The Ian Bell conundrum
When Ian Bell is playing well, there are few better sights in cricket. No matter what the match situation, he has an assuredness and solidity that immediately calms dressing-room nerves, while his grace and elegance makes batting look like one of the easiest tasks in the world.
The problem, though, is that Bell hasn't been playing well for much of the last few years. Since the start of the 2013-14 Ashes series in Australia, in 19 Tests (34 innings), Bell has averaged 28.48, with only two hundreds - one each against India and West Indies. While that itself is a pretty long run of poor form, Bell's lean spell runs even longer than that, though interspersed by a couple of exceptional series: since the beginning of 2012, Bell's average in 43 Tests (78 innings) is 34.28, which is well below what you'd expect from a player of his class and ability. The one exceptional series he has had during this period was the home Ashes contest in 2013, when he was by far England's best, scoring 562 runs at 62.44, in a series in which no other England batsman touched 400. Bell was colossal in that series, but on either side of that series have been barren spells which hardly do justice to a batsman of his calibre.
Over the last three-and-a-half years, Bell's stats are unquestionably one of the poorest for specialist batsmen. Among batsmen in the top six who've batted at least 40 innings - there are 28 on that list - only Shane Watson has an average lower than Bell's 34.69. Given that Watson has also bowled a bit during this period - 18 wickets at 33.50 - Bell's average is the worst among specialist batsmen. In these 43 Tests, the overall average for all players who batted in the top six was 37.41, which means Bell was about 7% poorer than the average specialist batsman. There are three other England batsmen in the list below, but Jonathan Trott and Kevin Pietersen are no longer in the England squad, while Alastair Cook has clearly regained his mojo after a long lean spell.
England's best during this period, Joe Root, has averaged 55.22, and is one of nine batsmen with 55-plus averages. Hashim Amla is on top of that list with an average of 65.73, while Steven Smith, Shivnarine Chanderpaul, Kumar Sangakkara and AB de Villiers have all averaged more than 63. It's true that England have tended to play in relatively low-scoring games compared to some of the other sides - the overall top-order average in the 28 Tests AB de Villiers played during this period is 41.03, compared 37.41 for Bell - but even so it's clear that Bell has underperformed, especially given that he has been one of England's senior batsmen during this period.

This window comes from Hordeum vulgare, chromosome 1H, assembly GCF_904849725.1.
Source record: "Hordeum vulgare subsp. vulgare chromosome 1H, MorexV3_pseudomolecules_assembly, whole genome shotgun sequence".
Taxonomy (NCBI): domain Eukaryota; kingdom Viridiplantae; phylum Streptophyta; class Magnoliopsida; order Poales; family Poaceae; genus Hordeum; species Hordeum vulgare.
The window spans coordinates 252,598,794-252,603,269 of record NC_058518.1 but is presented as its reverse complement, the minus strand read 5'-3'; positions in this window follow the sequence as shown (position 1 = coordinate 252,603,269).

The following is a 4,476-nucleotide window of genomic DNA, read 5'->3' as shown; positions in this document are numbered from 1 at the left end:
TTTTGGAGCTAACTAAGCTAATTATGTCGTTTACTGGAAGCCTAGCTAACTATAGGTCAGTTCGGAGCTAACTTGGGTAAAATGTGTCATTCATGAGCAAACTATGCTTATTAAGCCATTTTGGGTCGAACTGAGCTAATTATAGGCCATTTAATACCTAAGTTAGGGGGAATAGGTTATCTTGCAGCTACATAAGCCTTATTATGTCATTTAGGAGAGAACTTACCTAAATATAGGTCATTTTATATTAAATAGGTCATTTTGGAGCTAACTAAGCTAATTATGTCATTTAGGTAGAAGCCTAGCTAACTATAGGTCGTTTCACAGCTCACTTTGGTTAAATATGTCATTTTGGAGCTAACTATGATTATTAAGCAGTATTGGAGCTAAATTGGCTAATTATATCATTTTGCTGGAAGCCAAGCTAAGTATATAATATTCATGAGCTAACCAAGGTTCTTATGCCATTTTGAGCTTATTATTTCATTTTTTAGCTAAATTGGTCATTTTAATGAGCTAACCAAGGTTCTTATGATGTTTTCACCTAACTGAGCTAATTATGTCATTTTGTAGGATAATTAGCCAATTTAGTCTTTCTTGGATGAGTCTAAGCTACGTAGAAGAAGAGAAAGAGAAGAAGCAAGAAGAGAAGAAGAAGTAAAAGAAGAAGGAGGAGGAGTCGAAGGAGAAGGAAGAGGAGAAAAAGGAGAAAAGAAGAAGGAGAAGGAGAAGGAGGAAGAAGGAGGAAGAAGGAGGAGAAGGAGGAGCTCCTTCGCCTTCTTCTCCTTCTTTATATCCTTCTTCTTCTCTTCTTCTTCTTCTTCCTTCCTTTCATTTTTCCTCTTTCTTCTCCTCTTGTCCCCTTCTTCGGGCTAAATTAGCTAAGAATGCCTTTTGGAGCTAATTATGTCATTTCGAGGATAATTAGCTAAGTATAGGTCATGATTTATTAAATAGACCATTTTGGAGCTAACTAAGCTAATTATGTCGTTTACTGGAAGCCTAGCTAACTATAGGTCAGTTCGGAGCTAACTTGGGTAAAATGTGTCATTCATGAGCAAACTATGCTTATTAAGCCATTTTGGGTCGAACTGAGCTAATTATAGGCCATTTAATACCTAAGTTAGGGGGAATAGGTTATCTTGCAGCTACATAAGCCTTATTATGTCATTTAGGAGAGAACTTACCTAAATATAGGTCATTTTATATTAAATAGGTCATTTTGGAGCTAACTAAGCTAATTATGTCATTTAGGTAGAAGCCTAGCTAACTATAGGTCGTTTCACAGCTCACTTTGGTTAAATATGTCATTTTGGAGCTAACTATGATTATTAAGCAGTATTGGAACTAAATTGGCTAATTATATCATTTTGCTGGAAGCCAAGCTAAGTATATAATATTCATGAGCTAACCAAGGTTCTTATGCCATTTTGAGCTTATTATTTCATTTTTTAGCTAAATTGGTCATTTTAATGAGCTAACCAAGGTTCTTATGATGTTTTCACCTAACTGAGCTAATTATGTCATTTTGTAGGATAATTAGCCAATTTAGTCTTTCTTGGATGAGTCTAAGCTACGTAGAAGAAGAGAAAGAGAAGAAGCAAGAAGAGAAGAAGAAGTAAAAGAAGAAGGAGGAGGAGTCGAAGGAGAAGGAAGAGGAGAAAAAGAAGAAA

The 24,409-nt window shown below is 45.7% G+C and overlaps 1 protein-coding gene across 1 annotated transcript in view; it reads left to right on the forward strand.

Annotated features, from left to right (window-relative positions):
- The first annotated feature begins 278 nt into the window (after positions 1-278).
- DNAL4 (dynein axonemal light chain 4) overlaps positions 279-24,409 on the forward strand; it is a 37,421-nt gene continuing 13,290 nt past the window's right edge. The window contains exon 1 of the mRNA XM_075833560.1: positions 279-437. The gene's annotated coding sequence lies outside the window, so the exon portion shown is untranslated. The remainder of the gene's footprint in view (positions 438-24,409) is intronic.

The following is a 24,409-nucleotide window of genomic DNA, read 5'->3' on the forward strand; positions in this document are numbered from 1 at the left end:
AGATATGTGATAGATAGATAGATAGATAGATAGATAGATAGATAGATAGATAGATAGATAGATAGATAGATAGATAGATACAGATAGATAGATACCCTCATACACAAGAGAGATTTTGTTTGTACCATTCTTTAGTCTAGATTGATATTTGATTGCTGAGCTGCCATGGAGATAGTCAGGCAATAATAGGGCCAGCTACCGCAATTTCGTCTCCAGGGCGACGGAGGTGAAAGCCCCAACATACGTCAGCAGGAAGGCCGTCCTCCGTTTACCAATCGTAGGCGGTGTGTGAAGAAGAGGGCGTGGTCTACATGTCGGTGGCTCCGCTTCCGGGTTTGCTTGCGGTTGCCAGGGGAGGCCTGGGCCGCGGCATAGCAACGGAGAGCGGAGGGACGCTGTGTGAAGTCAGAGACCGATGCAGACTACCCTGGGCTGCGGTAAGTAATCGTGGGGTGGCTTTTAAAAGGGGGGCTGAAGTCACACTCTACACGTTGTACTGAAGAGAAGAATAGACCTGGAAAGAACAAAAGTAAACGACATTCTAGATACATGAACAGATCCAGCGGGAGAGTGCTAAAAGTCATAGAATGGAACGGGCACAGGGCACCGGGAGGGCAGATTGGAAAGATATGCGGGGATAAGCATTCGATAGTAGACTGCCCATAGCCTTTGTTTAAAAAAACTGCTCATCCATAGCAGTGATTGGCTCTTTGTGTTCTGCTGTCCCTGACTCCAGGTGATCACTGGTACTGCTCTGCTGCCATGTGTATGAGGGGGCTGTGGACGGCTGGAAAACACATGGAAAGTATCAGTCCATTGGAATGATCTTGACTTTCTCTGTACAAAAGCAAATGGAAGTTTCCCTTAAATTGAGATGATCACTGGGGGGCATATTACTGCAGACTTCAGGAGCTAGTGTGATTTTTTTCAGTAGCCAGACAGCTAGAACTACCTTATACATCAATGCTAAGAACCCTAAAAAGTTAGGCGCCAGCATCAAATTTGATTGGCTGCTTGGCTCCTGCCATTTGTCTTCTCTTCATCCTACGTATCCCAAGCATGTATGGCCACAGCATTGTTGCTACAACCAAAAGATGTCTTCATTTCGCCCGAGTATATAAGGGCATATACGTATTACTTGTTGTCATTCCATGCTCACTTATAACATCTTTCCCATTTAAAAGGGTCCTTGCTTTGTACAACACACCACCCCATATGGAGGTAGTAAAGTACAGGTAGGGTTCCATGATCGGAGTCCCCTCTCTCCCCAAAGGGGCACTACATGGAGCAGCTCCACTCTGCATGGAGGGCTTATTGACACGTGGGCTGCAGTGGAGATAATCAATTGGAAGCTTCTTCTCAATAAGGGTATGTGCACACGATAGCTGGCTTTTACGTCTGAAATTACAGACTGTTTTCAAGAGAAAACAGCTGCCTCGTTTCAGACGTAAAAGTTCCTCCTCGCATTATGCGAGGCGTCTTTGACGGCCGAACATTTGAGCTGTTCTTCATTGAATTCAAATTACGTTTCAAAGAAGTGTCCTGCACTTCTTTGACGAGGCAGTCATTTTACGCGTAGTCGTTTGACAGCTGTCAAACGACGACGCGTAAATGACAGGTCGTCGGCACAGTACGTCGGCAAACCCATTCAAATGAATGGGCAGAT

Since the beginning of 2012, Bell has played 14 Test series (including the ongoing Ashes). In nine of them, he has averaged less than 35, including the current Ashes where he has scored 73 runs in four innings. Against New Zealand earlier in the home season, he managed 43 in four innings, and while he got 155 from five innings in the West Indies, 143 of those were scored in one, and 12 in the remaining four.
A break-up of his scores indicates that in the last three-and-a-half years he has been getting out for single-digit scores once every three innings, and for less than 20 more than 50% of the time. His tendency to get out very early in his innings has always been relatively high for a middle-order batsman - Michael Clarke, for example, gets out for less than ten in 29% of his innings - but the difference recently has been Bell's dismissals between 10 and 19, which has gone up significantly compared to earlier in his career. And then there has also been the inability to convert starts into really big scores: he has been dismissed between 50 and 65 ten times since 2012.
|Ave less than 35||Between 35 & 50||Greater than 50|
|Since Jan 2012||Till Dec 2011|
|Less than 10*||26||35.14||40||35.71|
|10 to 19*||14||18.92||8||7.14|
|20 to 49*||13||17.57||20||17.86|
|50 to 99||15||20.27||28||25.00|
|100 and above||6||8.11||16||14.29|